Restricted attribute writing

Steven D'Aprano steve+comp.lang.python at pearwood.info
Sun Aug 7 18:31:03 CEST 2011


Roy Smith wrote:

> In article <mailman.2010.1312731312.1164.python-list at python.org>,
>  John O'Hagan <research at johnohagan.com> wrote:
> 
>> I'm looking for good ways to ensure that attributes are only writable
>> such that they retain the characteristics the class requires.
> 
> Sounds like you're trying to do
> http://en.wikipedia.org/wiki/Design_by_contract.  Which is not a bad
> thing.  But, I think a more pythonic way to implement this would be to
> verify behaviors, not types.
> 
> I would start by writing a assert_invarient() method which validates the
> object.  I'm guessing all you really need is that you can index [0] and
> [1] and get ints, so test for that.  Something like:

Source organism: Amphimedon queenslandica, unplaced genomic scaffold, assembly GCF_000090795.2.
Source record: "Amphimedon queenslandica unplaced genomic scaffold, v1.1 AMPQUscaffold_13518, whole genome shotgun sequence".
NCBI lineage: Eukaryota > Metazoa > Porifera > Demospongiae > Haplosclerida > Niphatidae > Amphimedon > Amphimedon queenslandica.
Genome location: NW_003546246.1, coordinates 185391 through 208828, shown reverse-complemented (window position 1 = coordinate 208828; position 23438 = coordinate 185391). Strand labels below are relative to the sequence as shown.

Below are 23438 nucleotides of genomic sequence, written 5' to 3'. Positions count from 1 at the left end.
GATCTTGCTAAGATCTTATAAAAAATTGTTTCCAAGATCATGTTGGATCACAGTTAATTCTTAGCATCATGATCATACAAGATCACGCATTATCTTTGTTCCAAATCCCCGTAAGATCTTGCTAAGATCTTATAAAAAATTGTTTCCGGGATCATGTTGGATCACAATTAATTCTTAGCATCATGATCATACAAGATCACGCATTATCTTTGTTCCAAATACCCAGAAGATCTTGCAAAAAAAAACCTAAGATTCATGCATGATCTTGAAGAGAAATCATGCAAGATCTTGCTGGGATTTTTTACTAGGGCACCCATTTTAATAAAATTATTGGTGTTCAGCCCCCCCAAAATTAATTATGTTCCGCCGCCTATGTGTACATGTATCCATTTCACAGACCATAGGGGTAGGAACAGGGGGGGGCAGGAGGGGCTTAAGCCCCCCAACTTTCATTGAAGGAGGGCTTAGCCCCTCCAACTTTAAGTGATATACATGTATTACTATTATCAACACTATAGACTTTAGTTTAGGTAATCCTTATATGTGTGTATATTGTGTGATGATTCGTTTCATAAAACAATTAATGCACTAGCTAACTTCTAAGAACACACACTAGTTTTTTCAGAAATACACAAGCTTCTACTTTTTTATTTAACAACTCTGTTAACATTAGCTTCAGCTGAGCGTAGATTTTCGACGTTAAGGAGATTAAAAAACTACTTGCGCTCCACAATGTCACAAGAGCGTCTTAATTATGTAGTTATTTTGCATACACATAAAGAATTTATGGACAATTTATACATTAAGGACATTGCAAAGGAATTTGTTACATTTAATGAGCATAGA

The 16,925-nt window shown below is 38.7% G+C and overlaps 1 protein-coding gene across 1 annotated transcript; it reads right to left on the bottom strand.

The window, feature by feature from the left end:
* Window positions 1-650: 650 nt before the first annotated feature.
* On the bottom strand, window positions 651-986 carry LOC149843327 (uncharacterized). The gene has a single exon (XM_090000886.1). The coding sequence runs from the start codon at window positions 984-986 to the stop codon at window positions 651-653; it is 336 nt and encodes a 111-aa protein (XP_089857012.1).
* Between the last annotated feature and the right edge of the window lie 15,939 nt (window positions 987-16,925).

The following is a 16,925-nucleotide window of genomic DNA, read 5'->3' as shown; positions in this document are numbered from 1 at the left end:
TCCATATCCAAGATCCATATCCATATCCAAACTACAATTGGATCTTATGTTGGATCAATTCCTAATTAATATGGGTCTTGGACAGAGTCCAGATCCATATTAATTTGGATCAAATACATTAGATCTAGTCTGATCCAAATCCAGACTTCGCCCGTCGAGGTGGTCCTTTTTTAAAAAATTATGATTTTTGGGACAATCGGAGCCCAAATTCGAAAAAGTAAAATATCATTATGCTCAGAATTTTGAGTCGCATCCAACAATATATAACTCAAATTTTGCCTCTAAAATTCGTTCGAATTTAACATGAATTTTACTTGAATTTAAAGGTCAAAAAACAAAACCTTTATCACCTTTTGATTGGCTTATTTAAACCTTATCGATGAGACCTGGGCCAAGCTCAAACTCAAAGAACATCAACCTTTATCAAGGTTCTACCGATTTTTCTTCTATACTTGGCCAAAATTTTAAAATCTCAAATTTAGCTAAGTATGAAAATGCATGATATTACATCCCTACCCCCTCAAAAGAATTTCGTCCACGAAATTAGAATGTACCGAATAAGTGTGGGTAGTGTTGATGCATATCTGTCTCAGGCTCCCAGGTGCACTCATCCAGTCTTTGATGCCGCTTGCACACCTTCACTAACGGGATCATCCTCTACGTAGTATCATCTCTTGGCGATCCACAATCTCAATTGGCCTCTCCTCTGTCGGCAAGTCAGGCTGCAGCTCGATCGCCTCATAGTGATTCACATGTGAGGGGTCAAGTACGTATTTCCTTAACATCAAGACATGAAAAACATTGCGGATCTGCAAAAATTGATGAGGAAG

> 
> def assert_invarient(self):
>    try:
>       assert isinstance(data[0], int)
>       assert isinstance(data[1], int)
>    except:
>       raise ValueError

Don't do that. assert is for testing program logic, not verifying data. The
problem with assert is that the user can turn all assertions off, simply by
launching Python with the -O switch. Your verification code then becomes:

def assert_invarient(self):
    try:
        pass
    except:
        raise ValueError

which is useless.

When should you use an assertion? If you've ever written code like this:

if condition:
    do_something()
else:
    # This should never happen. But you know what they say: code that 
    # can't happen, does!
    raise RuntimeError('condition unexpectedly false')


that's a prime candidate for turning into an assertion:


assert condition, 'condition unexpectedly false'
do_something()



-- 
Steven




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